Lev P. Vinnik wins top honor in seismology
SAN FRANCISCO–The Seismological Society of America (SSA) will present its highest honor, the 2016 Harry Fielding Reid Medal, to Lev P. Vinnik, Professor at the Institute of Physics of the Earth of the Russian Academy of Sciences, at its annual meeting 18-20 April 2017 in Denver, Colorado.
Vinnik serves as the head of the Group of Seismological Studies in the Russian Academy of Sciences' Institute of Physics of the Earth, based in Moscow. A pioneer in body-wave seismology for more than 50 years, Vinnik is well-known for his careful and meticulous data analyses and for developing some of the fundamental tools that seismologists around the globe use to study the interior of the Earth.
In his nomination for the Medal, his colleagues noted that his innovative research and superb observational skills came at a time when Vinnik possessed fewer technical and financial resources than many of his colleagues working outside of the former Soviet Union and later the Russian Federation. His dedication and passion for science has led his colleagues to invite him to participate in collaborations in Western Europe, Japan and the United States.
"Although he uses digitally recorded seismograms to work at the forefront of seismology today, his early work relied on analog recordings, which he had to digitize. Only those who have engaged in such tedious work can fully appreciate the tenacity and foresight it took for him to achieve this success," said Peter Molnar, a professor of geological sciences at the University of Colorado, Boulder.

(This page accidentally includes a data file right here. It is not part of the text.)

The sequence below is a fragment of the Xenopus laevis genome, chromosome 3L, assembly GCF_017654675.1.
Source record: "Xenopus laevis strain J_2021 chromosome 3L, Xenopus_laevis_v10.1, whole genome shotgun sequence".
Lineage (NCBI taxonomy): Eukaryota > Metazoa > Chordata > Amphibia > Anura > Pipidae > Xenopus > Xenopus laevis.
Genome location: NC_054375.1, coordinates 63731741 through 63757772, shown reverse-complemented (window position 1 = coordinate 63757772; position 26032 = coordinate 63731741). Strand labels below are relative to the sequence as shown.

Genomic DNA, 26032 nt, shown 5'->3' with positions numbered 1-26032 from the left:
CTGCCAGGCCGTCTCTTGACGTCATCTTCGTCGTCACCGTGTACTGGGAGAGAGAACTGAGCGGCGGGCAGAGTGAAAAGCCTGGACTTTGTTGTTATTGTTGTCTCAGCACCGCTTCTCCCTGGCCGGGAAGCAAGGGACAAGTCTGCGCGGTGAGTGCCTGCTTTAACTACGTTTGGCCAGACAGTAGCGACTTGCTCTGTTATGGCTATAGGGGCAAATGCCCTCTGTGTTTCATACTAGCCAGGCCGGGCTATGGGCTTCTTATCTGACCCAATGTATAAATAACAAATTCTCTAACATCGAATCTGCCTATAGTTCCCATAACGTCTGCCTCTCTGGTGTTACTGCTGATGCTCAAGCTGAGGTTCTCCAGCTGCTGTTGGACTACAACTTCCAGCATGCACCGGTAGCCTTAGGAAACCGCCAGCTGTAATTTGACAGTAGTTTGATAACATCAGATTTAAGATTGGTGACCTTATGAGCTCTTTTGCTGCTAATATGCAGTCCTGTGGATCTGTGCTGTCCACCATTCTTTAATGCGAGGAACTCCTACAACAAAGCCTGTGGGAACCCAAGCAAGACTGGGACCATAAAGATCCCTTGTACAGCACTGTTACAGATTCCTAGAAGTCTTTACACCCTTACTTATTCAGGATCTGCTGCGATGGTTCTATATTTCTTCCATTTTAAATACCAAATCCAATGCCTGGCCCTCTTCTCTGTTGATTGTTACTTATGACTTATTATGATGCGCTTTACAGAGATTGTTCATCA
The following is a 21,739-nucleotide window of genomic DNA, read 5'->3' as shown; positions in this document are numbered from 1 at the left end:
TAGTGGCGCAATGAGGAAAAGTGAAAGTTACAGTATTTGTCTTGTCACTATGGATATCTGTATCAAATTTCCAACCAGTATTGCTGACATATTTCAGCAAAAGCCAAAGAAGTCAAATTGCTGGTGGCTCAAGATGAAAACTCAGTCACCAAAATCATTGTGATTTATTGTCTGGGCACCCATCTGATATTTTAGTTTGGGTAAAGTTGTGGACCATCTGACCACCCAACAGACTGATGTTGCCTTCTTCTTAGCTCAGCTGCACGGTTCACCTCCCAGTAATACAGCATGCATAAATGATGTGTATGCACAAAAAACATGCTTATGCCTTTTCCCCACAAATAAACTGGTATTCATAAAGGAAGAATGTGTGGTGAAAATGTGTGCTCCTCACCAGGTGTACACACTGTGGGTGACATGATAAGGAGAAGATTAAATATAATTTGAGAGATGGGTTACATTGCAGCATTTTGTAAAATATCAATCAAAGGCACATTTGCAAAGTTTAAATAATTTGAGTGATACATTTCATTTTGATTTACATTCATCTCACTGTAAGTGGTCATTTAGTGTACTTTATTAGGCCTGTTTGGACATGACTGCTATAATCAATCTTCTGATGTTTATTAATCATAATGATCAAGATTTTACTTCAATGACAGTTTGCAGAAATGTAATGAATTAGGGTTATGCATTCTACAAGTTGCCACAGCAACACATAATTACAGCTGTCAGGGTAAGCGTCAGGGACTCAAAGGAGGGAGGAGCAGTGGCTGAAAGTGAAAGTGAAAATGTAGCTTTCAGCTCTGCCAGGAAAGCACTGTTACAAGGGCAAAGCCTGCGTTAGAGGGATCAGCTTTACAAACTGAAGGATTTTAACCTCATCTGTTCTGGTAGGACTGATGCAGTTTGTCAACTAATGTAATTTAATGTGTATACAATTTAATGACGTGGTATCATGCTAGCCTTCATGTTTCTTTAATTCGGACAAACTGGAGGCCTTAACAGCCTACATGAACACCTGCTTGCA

"This is unexpected and exciting news. I am greatly indebted to my foreign colleagues for this honor and for their support during my career," said Vinnik.
Some of Vinnik's exceptional contributions to seismology have come from his observations of unusual waveform features that he was able to interpret as measures of significant structural characteristics in the Earth's mantle and core. His observations of P and S converted waves led to his pioneering application of receiver functions to study the upper mantle, and his discovery of splitting among SKS waves helped to confirm and quantify changes in seismic anisotropy in the mantle. These observations, along with numerous others, helped to develop the science of seismic tomography.
Along with a substantial body of published work, Vinnik participated in developing the techniques for detection of nuclear explosions and analysis of recordings of nuclear explosions in the program of Deep Seismic Sounding in the Soviet Union. Among other findings, he discovered that seismic noise in central Asia consists mainly of P waves with steep incidence angles. Previously the noise has been attributed to surface waves.
Vinnik graduated from the Geological Faculty, Department of Geophysics at Moscow State University in 1957. He received his Candidate degree (Ph.D. equivalent) in 1966 and a Doctor of Science degree in physics and mathematics in 1976.
First awarded in 1975, the Medal recognizes outstanding contributions in seismology and earthquake engineering. Harry Fielding Reid, a pioneering American seismologist, was in 1906 the first to propose the elastic-rebound theory, concerning the buildup and release of stress and strain around faults as a cause of earthquakes.